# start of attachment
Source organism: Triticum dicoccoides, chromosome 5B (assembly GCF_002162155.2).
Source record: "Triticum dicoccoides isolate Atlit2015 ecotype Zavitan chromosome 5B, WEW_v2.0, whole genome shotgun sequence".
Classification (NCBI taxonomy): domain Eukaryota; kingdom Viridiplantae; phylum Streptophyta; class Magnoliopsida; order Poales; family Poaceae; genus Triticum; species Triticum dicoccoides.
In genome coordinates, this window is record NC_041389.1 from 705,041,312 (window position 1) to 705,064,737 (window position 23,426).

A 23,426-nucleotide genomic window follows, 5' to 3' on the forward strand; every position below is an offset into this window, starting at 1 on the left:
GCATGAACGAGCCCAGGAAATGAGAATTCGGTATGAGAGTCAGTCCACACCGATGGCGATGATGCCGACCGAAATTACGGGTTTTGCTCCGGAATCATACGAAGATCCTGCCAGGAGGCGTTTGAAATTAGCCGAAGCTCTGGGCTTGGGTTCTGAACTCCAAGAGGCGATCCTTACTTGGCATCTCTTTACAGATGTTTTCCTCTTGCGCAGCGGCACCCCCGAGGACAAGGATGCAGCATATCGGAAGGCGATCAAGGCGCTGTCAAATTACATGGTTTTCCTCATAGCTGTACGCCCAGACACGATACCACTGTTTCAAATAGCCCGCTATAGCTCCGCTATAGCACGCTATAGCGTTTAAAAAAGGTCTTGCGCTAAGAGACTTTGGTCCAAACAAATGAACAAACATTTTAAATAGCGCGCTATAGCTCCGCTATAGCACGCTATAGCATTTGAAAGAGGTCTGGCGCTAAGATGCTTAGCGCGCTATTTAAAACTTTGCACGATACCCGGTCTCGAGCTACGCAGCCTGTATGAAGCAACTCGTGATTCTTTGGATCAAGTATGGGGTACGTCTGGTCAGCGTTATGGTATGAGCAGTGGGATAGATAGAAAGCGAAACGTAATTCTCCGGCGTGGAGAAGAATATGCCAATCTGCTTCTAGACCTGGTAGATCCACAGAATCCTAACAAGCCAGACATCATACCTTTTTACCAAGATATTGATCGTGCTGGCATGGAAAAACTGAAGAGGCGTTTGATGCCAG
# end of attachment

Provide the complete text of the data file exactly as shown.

Source organism: Triticum dicoccoides, chromosome 5B (assembly GCF_002162155.2).
Source record: "Triticum dicoccoides isolate Atlit2015 ecotype Zavitan chromosome 5B, WEW_v2.0, whole genome shotgun sequence".
Classification (NCBI taxonomy): domain Eukaryota; kingdom Viridiplantae; phylum Streptophyta; class Magnoliopsida; order Poales; family Poaceae; genus Triticum; species Triticum dicoccoides.
In genome coordinates, this window is record NC_041389.1 from 705,041,312 (window position 1) to 705,064,737 (window position 23,426).

A 23,426-nucleotide genomic window follows, 5' to 3' on the forward strand; every position below is an offset into this window, starting at 1 on the left:
GCATGAACGAGCCCAGGAAATGAGAATTCGGTATGAGAGTCAGTCCACACCGATGGCGATGATGCCGACCGAAATTACGGGTTTTGCTCCGGAATCATACGAAGATCCTGCCAGGAGGCGTTTGAAATTAGCCGAAGCTCTGGGCTTGGGTTCTGAACTCCAAGAGGCGATCCTTACTTGGCATCTCTTTACAGATGTTTTCCTCTTGCGCAGCGGCACCCCCGAGGACAAGGATGCAGCATATCGGAAGGCGATCAAGGCGCTGTCAAATTACATGGTTTTCCTCATAGCTGTACGCCCAGACACGATACCACTGTTTCAAATAGCCCGCTATAGCTCCGCTATAGCACGCTATAGCGTTTAAAAAAGGTCTTGCGCTAAGAGACTTTGGTCCAAACAAATGAACAAACATTTTAAATAGCGCGCTATAGCTCCGCTATAGCACGCTATAGCATTTGAAAGAGGTCTGGCGCTAAGATGCTTAGCGCGCTATTTAAAACTTTGCACGATACCCGGTCTCGAGCTACGCAGCCTGTATGAAGCAACTCGTGATTCTTTGGATCAAGTATGGGGTACGTCTGGTCAGCGTTATGGTATGAGCAGTGGGATAGATAGAAAGCGAAACGTAATTCTCCGGCGTGGAGAAGAATATGCCAATCTGCTTCTAGACCTGGTAGATCCACAGAATCCTAACAAGCCAGACATCATACCTTTTTACCAAGATATTGATCGTGCTGGCATGGAAAAACTGAAGAGGCGTTTGATGCCAG